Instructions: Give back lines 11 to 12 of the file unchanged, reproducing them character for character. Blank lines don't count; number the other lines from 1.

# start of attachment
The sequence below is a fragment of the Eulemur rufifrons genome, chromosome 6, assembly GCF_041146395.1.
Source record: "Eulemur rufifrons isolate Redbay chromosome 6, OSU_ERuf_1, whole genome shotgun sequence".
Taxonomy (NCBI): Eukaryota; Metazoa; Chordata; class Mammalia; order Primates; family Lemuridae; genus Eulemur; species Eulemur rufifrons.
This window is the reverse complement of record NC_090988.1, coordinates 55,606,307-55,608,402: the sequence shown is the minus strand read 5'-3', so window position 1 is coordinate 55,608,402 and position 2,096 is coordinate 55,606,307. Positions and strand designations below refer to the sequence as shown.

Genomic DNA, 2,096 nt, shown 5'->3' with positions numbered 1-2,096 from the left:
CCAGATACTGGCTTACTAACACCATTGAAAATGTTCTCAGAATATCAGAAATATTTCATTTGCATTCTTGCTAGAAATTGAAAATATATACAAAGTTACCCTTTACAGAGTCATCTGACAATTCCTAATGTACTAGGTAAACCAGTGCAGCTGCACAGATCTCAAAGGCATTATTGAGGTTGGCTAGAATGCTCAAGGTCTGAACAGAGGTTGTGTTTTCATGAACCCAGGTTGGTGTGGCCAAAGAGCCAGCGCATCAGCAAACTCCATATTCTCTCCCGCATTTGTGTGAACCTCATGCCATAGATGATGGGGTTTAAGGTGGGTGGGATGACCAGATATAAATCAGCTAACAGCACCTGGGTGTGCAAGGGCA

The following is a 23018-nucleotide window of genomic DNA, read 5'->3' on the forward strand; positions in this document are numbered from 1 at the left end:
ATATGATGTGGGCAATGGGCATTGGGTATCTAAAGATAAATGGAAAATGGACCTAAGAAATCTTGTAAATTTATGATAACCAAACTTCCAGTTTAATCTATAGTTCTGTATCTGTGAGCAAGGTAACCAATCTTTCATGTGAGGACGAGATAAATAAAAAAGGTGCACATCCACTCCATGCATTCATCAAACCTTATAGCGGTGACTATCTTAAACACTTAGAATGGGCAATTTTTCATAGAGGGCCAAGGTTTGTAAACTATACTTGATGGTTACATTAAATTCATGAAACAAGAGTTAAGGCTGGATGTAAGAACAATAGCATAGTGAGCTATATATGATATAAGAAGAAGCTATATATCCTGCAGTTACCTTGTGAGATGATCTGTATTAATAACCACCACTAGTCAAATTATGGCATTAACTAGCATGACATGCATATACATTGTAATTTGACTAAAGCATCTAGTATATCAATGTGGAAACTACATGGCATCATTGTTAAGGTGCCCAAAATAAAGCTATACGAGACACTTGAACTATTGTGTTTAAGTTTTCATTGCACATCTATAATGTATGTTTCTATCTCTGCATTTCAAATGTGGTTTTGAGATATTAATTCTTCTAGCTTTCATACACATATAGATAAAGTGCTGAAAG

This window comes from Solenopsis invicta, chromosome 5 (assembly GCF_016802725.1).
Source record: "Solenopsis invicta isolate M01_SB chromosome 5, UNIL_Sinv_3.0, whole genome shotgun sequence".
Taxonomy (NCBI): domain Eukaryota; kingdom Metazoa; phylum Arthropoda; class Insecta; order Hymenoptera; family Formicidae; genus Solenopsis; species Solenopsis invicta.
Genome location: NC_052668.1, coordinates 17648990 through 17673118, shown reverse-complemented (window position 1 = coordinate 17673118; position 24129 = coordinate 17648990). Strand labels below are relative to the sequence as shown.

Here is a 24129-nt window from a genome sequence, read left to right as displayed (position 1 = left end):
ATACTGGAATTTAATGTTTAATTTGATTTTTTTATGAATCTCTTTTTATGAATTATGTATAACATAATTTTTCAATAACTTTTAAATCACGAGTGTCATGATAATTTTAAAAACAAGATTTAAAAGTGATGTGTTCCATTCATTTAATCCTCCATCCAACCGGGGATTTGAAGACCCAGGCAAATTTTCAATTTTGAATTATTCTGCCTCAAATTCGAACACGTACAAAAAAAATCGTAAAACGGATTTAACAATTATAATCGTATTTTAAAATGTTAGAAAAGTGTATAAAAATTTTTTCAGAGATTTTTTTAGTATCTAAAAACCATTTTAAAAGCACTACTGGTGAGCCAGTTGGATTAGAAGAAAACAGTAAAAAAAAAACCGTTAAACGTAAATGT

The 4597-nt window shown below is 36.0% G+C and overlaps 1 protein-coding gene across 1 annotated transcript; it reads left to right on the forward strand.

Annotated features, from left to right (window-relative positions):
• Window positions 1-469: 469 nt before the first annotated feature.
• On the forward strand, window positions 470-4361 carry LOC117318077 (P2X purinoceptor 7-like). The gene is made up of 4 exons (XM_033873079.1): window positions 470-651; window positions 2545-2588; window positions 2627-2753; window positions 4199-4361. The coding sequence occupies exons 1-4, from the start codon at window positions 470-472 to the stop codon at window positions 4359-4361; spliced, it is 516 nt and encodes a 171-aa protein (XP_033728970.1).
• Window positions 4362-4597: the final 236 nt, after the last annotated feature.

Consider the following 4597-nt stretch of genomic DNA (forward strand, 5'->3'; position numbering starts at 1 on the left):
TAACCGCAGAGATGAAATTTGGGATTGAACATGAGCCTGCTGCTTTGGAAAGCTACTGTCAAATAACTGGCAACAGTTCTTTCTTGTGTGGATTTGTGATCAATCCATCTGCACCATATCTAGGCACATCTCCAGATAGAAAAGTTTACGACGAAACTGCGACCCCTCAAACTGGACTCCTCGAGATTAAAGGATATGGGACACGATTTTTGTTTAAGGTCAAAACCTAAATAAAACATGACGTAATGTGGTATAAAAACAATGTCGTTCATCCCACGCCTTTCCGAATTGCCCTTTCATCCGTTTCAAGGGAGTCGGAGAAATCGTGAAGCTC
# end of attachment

Taxonomy (NCBI): domain Eukaryota; kingdom Metazoa; phylum Arthropoda; class Insecta; order Hymenoptera; family Formicidae; genus Solenopsis; species Solenopsis invicta.
Genome location: NC_052668.1, coordinates 17648990 through 17673118, shown reverse-complemented (window position 1 = coordinate 17673118; position 24129 = coordinate 17648990). Strand labels below are relative to the sequence as shown.